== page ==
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I am encouraged and pleased that you have been gathered here this week to share experiences and suggestions for a strong framework in the field of biosafety in Kenya. This conference would not have come at a better time when capacity to ensure that appropriate safety measures are taken into account in all stages of biotechnology-related product development, commercialization and trade is needed. I appreciate that these issues are addressed in your conference programme. Let me also encourage colleges, universities and institutions to develop training programmes that train students on topics related to Biosafety. In this regard, I am pleased to note that the National Biosafety Authority is coming up with a curriculum and guidelines to guide Institutions and universities on training staff and students. Courses that include Biohazard waste Management, Risk Assessment Concepts and Methodologies, Emergency responses, Engineering Design and Maintenance and Infectious Substance Shipping and Transport are required by most facilities and laboratories in Kenya. I am equally impressed that these courses were included as pre-conference courses during this conference. Looking at the programme, I can see a whole session on GMO concerns. During this session, experts and other stakeholders will discuss public concerns about GMOs. I hope you will agree with me that this forum will shed light on many issues that the various stakeholders have. I am therefore confident that the information shared will help NBA to address these issues in future. However, we still continue to encourage the public to continue to bring forth their concerns and ensure that they justify them so that we work together as a nation to define the way forward in Kenya. As we are all aware, the previous cabinet banned importation of genetically modified organisms until such a time that we have enough information guaranteeing their safety to human health. The challenge to us now is whether we already have the information or not. I hope by the end of this conference you will have come up with recommendations based on scientifically verifiable evidence that may inform the review of the ban. As the Ministry concerned with agricultural research in Kenya, I would like to encourage our scientists to continue with the good work that they are doing as they continue to confirm to us the safety of genetically engineered products. The National Biosafety Authority has demonstrated through this conference that they are open to promoting an atmosphere of open dialogue in their role of ensuring and assuring safety in application of Biotechnology in the country. I urge them to continue on with the same effort, to realize their vision of being a World Class Biosafety Agency. As I conclude, I would also like to congratulate the Board of Management and all the staff of the Authority for hosting this second conference. I am happy to note that this event will be conducted annually and would like to express my support and that of the Ministry of Agriculture in planning future conferences.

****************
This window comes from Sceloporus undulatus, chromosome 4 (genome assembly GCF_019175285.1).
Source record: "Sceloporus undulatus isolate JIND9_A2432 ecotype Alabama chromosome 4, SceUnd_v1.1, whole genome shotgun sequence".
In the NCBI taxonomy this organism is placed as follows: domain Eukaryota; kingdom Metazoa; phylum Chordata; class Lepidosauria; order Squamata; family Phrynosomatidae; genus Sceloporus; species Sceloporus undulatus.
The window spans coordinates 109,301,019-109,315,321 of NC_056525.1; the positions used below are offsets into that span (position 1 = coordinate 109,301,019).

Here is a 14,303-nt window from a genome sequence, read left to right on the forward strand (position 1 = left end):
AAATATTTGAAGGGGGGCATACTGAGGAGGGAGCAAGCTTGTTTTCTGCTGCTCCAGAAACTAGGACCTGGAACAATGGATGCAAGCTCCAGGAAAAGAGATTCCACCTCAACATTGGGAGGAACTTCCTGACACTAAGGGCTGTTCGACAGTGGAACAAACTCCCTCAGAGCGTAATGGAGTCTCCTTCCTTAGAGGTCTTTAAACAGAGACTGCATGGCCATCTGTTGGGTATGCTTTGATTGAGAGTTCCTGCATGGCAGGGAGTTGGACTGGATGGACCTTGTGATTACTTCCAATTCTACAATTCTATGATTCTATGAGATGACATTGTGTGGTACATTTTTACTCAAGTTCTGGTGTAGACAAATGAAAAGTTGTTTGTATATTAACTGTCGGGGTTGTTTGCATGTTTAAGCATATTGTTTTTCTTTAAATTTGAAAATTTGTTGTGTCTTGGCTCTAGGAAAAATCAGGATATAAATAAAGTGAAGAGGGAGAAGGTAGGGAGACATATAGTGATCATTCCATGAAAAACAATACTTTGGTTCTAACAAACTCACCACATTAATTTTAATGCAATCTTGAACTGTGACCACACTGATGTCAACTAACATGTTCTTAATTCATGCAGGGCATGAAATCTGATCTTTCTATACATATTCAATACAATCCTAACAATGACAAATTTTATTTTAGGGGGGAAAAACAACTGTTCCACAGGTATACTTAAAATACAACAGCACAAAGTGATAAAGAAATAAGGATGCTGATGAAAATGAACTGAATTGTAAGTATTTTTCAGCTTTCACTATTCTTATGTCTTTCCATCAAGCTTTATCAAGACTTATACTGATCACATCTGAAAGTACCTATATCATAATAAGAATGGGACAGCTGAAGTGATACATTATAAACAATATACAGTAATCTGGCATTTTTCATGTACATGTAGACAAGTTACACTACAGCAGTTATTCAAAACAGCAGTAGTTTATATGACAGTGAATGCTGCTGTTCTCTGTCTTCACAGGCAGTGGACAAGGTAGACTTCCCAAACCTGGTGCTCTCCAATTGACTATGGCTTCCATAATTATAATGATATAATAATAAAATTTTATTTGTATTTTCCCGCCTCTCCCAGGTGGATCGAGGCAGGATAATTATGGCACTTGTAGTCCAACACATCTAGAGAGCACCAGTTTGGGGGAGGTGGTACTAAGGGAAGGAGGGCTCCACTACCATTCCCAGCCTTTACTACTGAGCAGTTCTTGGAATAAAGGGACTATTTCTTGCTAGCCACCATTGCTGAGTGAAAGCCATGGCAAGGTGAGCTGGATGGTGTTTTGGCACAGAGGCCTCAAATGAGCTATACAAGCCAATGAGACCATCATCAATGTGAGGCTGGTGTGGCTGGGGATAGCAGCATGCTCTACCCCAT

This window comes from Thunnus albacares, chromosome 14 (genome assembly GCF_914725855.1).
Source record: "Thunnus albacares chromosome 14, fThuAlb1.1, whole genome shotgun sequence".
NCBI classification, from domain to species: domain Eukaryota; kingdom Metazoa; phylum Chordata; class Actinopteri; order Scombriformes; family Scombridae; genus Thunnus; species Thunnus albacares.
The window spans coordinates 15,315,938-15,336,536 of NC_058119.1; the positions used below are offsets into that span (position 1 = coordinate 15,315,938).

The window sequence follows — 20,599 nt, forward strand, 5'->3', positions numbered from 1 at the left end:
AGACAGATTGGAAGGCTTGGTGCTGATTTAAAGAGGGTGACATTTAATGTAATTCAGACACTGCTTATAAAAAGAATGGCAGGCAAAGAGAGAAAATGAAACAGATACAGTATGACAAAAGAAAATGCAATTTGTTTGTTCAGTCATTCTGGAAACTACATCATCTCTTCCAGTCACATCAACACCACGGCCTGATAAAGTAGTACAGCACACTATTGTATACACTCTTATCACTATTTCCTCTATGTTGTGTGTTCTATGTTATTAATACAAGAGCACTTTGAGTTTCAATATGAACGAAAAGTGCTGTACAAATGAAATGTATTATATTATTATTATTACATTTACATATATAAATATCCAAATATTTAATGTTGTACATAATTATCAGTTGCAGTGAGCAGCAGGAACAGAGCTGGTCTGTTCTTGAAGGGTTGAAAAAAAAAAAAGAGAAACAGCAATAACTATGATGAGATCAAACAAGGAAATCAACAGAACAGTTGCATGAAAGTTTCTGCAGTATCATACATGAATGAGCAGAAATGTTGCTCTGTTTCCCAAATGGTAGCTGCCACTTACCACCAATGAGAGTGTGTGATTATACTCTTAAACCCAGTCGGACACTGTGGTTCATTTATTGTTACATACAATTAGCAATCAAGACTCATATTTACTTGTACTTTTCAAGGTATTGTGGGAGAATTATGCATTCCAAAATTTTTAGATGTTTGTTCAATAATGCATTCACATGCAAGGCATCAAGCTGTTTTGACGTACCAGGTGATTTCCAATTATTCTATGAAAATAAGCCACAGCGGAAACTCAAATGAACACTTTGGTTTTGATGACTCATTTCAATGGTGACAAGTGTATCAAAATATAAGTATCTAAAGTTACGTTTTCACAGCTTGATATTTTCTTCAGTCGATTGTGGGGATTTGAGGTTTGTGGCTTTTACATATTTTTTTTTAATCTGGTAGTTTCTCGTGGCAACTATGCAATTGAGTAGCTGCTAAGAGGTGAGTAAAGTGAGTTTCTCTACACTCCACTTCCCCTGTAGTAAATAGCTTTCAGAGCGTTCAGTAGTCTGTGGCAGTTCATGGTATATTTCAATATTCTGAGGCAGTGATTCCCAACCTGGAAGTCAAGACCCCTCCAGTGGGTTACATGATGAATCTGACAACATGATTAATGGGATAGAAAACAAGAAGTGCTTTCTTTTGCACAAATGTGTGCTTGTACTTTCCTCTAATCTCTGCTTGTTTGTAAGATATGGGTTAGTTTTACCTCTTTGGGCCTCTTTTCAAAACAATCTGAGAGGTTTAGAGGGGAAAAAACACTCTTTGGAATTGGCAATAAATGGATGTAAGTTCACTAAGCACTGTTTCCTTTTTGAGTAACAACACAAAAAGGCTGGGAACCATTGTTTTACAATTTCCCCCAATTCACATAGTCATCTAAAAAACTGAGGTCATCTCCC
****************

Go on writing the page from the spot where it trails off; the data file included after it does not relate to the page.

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I have observed with a lot of encouragement that a lot of networking and collaboration has taken place during this conference. In this regard I wish to encourage more involvement of stakeholders in all major activities of NBA. It is through the involvement and teamwork of all stakeholders that we will continue to make good gains in promoting good science and regulatory framework in Kenya. MR. FELIX KOSGEY CABINET SECRETARY MINISTRY OF AGRICULTURE, LIVESTOCK AND FISHERIES

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The National Biosafety Authority (NBA) is a state corporation under the Ministry Education, Science and Technology. NBA is mandated to ensure and assure safety of human and animal health and provide adequate protection of the environment from harmful effects that may result from genetically modified organisms (GMOs). The Ministry of Education, Science and Technology was established to promote Education, Science, Technology and Innovation (ST&I) as the foundation to which the economic, social, and political pillars are anchored for national development. Our vision is to have a national culture that prides in and actively promotes science, technology and innovation and quality higher education, for prosperity and global competitiveness. The integration of ST&I in national productive processes is therefore central to the achievement of the countrys dreams as outlined in Vision 2030. Welcome to the second conference on Biosafety in Kenya. I wish to congratulate the National Biosafety Authority for hosting this important conference. Biosafety is a new discipline that is taking shape worldwide and we do encourage our institutions to work towards developing a culture in this vital area. As the concerned parent Ministry, we do encourage all the stakeholders and institutions to be proactive and be involved in promoting our national regulatory and administrative networks in Biosafety. It is my hope that the conference will stimulate and inspire innovative thinking in biosafety as an ST&I tool for national development.